Adult-child conversations strengthen language regions of developing brain

Study suggests talking with children from early age could promote language skills regardless of socioeconomic status

Young children who are regularly engaged in conversation by adults may have stronger connections between two developing brain regions critical for language, according to a study of healthy young children that confirms a hypothesis registered with the Open Science Framework. This finding, published in JNeurosci, was independent of parental income and education, suggesting that talking with children from an early age could promote their language skills regardless of their socioeconomic status.

Although decades of research have established a relationship between socioeconomic status and children’s brain development, the specifics of this connection are not known. The so-called “word gap” — the influential finding from the early 1990s that school-age children who grew up in lower-SES households have heard 30 million fewer words than their more affluent classmates — and other evidence demonstrating an influence of early language exposure on later language ability suggests a potential influence of language experience on brain structure.

In their neuroimaging study of 40 four- to six-year-old children and their parents of diverse socioeconomic backgrounds, Rachel Romeo and colleagues found that greater conversational turn-taking (measured over a weekend with an in-home audio recording device) was related to stronger connections between Wernicke’s area and Broca’s area — brain regions critical for the comprehension and production of speech.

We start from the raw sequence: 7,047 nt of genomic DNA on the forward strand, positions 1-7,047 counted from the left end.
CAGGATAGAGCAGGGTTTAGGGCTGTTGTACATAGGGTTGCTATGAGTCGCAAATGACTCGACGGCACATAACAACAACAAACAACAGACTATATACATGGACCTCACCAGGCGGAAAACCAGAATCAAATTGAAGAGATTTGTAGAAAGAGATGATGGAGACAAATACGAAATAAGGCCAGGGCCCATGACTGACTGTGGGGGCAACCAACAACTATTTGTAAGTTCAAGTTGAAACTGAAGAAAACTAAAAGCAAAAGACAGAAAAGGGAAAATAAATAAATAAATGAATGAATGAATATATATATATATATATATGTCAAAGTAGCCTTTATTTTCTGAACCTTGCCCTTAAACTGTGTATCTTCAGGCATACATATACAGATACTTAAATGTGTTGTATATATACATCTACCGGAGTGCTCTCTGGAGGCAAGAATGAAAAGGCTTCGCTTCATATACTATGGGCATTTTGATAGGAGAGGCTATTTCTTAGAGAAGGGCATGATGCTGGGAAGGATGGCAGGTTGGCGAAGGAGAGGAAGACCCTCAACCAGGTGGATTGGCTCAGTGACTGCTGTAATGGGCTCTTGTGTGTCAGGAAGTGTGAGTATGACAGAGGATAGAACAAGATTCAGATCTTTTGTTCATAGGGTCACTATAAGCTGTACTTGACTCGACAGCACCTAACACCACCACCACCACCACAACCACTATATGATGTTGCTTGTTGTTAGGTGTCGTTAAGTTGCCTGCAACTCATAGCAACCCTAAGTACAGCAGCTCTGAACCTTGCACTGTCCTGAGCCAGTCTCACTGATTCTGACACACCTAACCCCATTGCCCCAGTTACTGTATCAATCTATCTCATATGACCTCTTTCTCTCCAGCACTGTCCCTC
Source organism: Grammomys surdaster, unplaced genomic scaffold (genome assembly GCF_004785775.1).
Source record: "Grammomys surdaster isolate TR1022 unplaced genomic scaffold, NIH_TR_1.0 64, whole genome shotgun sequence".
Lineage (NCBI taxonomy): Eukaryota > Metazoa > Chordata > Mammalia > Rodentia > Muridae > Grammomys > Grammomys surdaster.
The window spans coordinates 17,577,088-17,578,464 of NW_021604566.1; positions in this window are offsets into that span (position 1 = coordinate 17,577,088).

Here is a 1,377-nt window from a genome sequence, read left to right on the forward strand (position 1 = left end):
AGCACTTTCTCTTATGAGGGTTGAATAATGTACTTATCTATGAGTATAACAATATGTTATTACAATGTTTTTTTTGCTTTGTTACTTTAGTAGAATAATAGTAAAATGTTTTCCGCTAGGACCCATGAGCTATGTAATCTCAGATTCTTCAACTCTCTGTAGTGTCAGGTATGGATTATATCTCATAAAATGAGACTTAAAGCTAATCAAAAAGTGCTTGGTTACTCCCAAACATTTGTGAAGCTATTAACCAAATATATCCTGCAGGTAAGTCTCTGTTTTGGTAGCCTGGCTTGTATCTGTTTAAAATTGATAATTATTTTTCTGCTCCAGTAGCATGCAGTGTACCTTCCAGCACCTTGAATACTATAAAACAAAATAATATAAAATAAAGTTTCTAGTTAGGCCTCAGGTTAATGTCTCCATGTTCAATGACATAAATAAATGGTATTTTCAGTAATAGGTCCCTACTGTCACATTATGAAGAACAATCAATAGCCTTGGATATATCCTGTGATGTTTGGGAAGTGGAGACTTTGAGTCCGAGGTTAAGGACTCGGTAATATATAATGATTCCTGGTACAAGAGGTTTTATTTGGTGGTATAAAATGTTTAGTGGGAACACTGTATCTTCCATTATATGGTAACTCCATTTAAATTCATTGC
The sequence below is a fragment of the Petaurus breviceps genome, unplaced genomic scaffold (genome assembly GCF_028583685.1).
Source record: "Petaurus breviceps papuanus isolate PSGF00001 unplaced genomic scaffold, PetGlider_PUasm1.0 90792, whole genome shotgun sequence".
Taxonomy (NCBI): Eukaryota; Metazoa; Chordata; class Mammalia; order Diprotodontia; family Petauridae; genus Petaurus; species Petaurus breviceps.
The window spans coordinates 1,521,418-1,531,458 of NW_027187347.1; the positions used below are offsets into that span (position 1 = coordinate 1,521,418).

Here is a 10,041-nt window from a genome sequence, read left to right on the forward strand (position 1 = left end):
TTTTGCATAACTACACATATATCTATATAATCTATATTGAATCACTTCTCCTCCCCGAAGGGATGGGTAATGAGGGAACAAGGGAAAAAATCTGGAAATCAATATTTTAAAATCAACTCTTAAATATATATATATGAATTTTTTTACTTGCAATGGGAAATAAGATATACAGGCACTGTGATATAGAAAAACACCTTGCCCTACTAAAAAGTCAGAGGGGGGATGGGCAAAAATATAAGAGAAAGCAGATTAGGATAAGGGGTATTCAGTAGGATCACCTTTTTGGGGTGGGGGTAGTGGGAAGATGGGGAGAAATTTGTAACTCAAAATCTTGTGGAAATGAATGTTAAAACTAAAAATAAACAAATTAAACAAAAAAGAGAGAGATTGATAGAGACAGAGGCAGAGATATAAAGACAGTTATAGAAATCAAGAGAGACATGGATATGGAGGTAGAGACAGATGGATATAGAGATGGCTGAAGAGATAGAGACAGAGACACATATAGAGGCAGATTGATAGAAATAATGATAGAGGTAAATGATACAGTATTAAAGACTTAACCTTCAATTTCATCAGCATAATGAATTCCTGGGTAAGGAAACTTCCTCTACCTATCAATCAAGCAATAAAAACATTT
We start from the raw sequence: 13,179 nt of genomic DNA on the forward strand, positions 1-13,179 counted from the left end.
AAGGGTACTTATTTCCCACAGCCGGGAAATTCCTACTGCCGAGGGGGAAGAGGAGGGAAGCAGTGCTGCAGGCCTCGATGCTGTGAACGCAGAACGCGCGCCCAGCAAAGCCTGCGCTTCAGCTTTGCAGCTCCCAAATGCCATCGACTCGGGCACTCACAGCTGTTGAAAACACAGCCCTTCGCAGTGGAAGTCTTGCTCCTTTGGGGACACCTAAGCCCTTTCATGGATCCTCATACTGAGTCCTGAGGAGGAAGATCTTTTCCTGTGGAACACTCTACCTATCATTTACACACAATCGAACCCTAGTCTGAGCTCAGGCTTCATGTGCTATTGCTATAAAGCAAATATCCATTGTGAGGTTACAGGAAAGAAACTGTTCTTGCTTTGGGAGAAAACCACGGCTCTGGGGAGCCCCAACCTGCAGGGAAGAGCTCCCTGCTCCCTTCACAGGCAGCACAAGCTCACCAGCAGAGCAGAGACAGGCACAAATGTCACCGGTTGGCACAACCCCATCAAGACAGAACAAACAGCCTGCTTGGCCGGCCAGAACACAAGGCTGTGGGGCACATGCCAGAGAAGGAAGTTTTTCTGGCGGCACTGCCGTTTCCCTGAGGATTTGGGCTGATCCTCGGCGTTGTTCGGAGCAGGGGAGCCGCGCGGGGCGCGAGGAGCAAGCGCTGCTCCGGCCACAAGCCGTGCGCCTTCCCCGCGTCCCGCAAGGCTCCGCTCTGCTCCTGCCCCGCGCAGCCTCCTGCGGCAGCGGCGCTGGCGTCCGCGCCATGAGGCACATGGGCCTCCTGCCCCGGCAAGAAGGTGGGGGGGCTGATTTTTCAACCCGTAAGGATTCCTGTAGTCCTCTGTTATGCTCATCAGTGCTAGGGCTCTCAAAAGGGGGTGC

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Article: Language Exposure Relates to Structural Neural Connectivity in Childhood

DOI: https://doi.org/10.1523/JNEUROSCI.0484-18.2018

Corresponding author: Rachel Romeo (Massachusetts Institute of Technology, Cambridge, MA, USA), rromeo@mit.edu

About JNeurosci

JNeurosci, the Society for Neuroscience’s first journal, was launched in 1981 as a means to communicate the findings of the highest quality neuroscience research to the growing field. Today, the journal remains committed to publishing cutting-edge neuroscience that will have an immediate and lasting scientific impact, while responding to authors’ changing publishing needs, representing breadth of the field and diversity in authorship.

About The Society for Neuroscience

The Society for Neuroscience is the world’s largest organization of scientists and physicians devoted to understanding the brain and nervous system. The nonprofit organization, founded in 1969, now has nearly 37,000 members in more than 90 countries and over 130 chapters worldwide.